These days, marketers are doing a lot more than developing advertisements and public relations campaigns. They are actively developing, investing in and helping to shape all kinds of digital innovations, from mobile applications to wearables.
Given that marketers are increasingly expected to be digital innovators, it’s worth asking the big questions about what digital-fueled progress means for humanity, and whether it can save us all.
If an alien species had the ability to monitor our television, radio and Internet traffic, I wonder what they would think? Would they conclude that humanity is fascinated with its own death?
Think for a moment about the most popular television programs, movies and books of the day. Here are a few: “The Road,” “12 Monkeys,” The Passage, The Strain, theSilo Trilogy and“The Walking Dead.” What do these diverse fictional projects have in common? They are all heavily focused on how humanity deals with the aftermath of civilization-ending diseases, wars and other catastrophes.
What's driving our fascination with post-apocalyptic scenarios? Perhaps it has something to do with the fact that some believe humanity's many problems, threats and flaws will one day lead to our doom. They doubt that we'll ever be able to live in ways that allow us to satisfy humankind's never-ending thirst for progress and comfort while preserving our planet and allowing us to live in harmony with others.
But, there are other people who feel very, very differently. While they come from different backgrounds and ways of thinking and being, they all believe that innovation and progress will save humanity.
I don't think it's possible to underestimate the importance of this optimistic perspective. In fact, grappling with its implications forces us to move far beyond the somewhat narrow ways innovation is often discussed on the Web. The many listicles published on sites like LinkedIn tend to focus on what innovation means to individuals, to companies, to organizations and to products. But what could innovation do for humanity? Could it save us all?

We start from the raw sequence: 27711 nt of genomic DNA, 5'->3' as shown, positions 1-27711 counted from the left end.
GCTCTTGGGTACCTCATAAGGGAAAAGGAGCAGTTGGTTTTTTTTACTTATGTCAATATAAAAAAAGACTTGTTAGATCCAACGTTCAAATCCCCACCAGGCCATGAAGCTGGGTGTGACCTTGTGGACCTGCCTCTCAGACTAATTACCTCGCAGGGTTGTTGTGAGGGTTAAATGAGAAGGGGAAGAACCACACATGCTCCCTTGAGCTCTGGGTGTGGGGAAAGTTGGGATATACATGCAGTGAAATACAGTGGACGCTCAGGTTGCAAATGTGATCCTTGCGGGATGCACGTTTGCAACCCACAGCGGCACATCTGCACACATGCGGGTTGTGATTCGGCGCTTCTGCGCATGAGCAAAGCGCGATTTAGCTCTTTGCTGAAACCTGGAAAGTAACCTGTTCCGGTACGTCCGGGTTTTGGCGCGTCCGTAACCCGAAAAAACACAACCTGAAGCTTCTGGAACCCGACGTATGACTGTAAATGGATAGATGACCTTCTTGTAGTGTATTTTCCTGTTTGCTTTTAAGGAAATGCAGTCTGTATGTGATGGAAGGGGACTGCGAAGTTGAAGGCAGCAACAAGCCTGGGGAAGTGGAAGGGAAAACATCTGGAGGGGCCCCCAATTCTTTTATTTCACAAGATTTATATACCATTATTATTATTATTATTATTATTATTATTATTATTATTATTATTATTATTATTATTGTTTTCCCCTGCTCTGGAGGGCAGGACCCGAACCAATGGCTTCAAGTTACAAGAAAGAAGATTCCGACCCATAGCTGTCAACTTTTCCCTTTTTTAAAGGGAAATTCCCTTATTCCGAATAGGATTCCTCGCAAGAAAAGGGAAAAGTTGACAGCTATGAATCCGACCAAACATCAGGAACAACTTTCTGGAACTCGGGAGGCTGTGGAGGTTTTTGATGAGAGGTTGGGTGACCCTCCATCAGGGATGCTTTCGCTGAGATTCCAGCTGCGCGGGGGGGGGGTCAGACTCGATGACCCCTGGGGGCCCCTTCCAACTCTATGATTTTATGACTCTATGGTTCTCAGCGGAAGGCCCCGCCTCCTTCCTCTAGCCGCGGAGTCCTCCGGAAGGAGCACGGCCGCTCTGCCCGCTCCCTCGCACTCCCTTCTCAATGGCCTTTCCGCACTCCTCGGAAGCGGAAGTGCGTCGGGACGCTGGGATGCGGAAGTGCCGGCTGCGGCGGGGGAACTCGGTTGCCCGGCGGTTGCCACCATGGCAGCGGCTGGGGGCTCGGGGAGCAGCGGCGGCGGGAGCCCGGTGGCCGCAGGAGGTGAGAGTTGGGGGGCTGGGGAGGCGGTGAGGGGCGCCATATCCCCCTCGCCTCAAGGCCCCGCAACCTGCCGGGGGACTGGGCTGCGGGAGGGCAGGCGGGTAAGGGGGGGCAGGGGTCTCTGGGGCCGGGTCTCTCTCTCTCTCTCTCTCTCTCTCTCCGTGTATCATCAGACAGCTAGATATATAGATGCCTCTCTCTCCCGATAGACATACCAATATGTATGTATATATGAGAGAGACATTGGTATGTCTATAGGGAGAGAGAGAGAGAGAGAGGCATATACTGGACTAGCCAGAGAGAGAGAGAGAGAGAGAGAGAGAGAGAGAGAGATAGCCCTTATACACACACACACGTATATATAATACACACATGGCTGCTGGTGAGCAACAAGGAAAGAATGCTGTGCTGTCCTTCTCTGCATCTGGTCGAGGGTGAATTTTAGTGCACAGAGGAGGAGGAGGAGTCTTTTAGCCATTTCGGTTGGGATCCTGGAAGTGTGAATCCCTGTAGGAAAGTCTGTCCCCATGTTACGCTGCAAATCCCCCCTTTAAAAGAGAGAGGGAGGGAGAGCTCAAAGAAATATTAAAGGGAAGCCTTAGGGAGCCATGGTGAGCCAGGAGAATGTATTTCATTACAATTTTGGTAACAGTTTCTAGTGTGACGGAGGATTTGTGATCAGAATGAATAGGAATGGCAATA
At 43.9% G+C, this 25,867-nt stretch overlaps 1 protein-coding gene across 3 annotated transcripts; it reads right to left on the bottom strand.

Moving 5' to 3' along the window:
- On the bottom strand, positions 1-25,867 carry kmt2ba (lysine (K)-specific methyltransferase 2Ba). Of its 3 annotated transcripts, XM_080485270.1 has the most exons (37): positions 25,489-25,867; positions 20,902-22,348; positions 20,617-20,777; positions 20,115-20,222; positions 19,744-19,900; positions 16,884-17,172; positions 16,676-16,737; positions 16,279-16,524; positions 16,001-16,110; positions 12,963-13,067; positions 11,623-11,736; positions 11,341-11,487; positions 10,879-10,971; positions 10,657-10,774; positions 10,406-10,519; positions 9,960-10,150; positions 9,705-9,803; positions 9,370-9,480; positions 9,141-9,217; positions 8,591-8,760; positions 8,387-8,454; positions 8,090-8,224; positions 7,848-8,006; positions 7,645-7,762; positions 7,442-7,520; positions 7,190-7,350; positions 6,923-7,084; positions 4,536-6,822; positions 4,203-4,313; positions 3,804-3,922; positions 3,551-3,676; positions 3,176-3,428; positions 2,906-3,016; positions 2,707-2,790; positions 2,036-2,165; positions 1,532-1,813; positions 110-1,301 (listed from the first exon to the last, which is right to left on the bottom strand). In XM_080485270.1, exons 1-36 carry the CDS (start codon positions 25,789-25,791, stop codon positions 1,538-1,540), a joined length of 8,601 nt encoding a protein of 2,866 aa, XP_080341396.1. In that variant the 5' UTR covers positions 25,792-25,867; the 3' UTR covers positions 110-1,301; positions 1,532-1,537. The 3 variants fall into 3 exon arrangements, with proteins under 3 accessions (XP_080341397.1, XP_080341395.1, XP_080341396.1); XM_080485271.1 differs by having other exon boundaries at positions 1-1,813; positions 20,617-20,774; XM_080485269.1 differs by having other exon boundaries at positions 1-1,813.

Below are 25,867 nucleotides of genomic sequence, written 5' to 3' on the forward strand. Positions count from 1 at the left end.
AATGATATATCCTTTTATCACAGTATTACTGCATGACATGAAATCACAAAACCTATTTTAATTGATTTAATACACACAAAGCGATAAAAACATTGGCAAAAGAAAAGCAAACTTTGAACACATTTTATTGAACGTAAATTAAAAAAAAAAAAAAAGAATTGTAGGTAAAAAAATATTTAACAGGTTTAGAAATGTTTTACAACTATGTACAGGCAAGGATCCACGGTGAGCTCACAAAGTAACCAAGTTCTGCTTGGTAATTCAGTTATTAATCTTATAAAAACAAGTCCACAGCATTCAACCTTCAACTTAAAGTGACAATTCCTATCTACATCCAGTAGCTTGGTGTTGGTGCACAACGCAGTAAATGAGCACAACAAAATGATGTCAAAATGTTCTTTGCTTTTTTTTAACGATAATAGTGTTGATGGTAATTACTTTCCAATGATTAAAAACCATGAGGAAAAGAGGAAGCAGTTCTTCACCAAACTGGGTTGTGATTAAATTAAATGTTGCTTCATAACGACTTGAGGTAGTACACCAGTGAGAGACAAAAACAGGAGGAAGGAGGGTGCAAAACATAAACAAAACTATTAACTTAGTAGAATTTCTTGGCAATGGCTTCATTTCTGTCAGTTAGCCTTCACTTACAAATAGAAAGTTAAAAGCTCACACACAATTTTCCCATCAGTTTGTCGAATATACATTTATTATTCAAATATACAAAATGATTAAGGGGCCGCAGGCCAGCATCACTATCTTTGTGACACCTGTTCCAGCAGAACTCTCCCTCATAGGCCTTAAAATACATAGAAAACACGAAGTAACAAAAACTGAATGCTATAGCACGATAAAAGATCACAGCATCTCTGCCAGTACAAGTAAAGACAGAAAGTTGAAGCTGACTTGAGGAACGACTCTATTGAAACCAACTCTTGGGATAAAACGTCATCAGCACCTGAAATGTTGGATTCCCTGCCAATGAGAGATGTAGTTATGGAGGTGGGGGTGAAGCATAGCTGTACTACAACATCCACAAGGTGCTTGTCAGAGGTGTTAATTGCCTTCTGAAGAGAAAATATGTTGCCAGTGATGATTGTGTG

A few months ago, I had the pleasure of engaging in an extensive conversation with Byron Reese. He has a marketing background and is author of the book, Infinite Progress: How the Internet and Technology Will End Ignorance, Disease, Poverty, Hunger and War. He is also an optimist. He strongly believes that rather approaching its end, humanity is about to enter a golden age of progress fueled by digital tools and technologies — many of them in health.
He argues that hunger, death, sickness, hate and other ills are simply technical problems that will one day be solved by technology. It's an audacious concept, but one that must be taken seriously.
What would it mean, for example, to conquer mortality? How would we look at the world differently? Would the urge to reproduce disappear? Would art suffer?
Technology is never cheap (especially initial versions). If nanotechnology can do things like cure cancer, will society organize itself into health haves and have nots even more than we do so today?
These are all questions with no easy answers. But, I encourage you to think about them carefully. After all, life-changing innovations often come from the most unexpected places.
One more thing, if you’d like to learn more about Byron and his perspective on innovation, please listen to a conversation I recorded with him by clicking here.